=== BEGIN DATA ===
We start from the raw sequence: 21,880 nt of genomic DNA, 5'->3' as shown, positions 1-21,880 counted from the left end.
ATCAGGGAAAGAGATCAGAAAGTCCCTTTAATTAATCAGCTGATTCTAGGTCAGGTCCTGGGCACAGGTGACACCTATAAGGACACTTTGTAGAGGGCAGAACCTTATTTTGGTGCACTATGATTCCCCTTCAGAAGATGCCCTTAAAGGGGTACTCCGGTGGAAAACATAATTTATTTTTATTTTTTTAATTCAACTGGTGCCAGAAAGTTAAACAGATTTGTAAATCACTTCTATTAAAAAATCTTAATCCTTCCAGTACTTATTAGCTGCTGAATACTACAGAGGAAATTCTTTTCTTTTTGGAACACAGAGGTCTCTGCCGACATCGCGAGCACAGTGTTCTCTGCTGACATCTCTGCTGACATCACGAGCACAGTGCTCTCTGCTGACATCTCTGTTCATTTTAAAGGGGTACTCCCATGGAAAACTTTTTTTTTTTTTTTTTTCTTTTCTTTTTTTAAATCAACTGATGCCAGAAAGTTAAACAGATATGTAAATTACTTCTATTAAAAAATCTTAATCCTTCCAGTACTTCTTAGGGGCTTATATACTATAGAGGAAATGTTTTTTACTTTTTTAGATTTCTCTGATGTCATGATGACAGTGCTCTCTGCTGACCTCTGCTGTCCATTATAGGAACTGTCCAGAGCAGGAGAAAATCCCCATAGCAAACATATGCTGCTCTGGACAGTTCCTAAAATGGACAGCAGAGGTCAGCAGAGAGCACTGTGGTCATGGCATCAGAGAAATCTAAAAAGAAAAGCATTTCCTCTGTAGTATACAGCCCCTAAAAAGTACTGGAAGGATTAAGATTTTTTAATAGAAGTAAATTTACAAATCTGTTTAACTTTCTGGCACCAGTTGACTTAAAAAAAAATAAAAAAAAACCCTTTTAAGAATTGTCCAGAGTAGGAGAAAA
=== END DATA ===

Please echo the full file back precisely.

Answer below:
We start from the raw sequence: 21,880 nt of genomic DNA, 5'->3' as shown, positions 1-21,880 counted from the left end.
ATCAGGGAAAGAGATCAGAAAGTCCCTTTAATTAATCAGCTGATTCTAGGTCAGGTCCTGGGCACAGGTGACACCTATAAGGACACTTTGTAGAGGGCAGAACCTTATTTTGGTGCACTATGATTCCCCTTCAGAAGATGCCCTTAAAGGGGTACTCCGGTGGAAAACATAATTTATTTTTATTTTTTTAATTCAACTGGTGCCAGAAAGTTAAACAGATTTGTAAATCACTTCTATTAAAAAATCTTAATCCTTCCAGTACTTATTAGCTGCTGAATACTACAGAGGAAATTCTTTTCTTTTTGGAACACAGAGGTCTCTGCCGACATCGCGAGCACAGTGTTCTCTGCTGACATCTCTGCTGACATCACGAGCACAGTGCTCTCTGCTGACATCTCTGTTCATTTTAAAGGGGTACTCCCATGGAAAACTTTTTTTTTTTTTTTTTTCTTTTCTTTTTTTAAATCAACTGATGCCAGAAAGTTAAACAGATATGTAAATTACTTCTATTAAAAAATCTTAATCCTTCCAGTACTTCTTAGGGGCTTATATACTATAGAGGAAATGTTTTTTACTTTTTTAGATTTCTCTGATGTCATGATGACAGTGCTCTCTGCTGACCTCTGCTGTCCATTATAGGAACTGTCCAGAGCAGGAGAAAATCCCCATAGCAAACATATGCTGCTCTGGACAGTTCCTAAAATGGACAGCAGAGGTCAGCAGAGAGCACTGTGGTCATGGCATCAGAGAAATCTAAAAAGAAAAGCATTTCCTCTGTAGTATACAGCCCCTAAAAAGTACTGGAAGGATTAAGATTTTTTAATAGAAGTAAATTTACAAATCTGTTTAACTTTCTGGCACCAGTTGACTTAAAAAAAAATAAAAAAAAACCCTTTTAAGAATTGTCCAGAGTAGGAGAAAA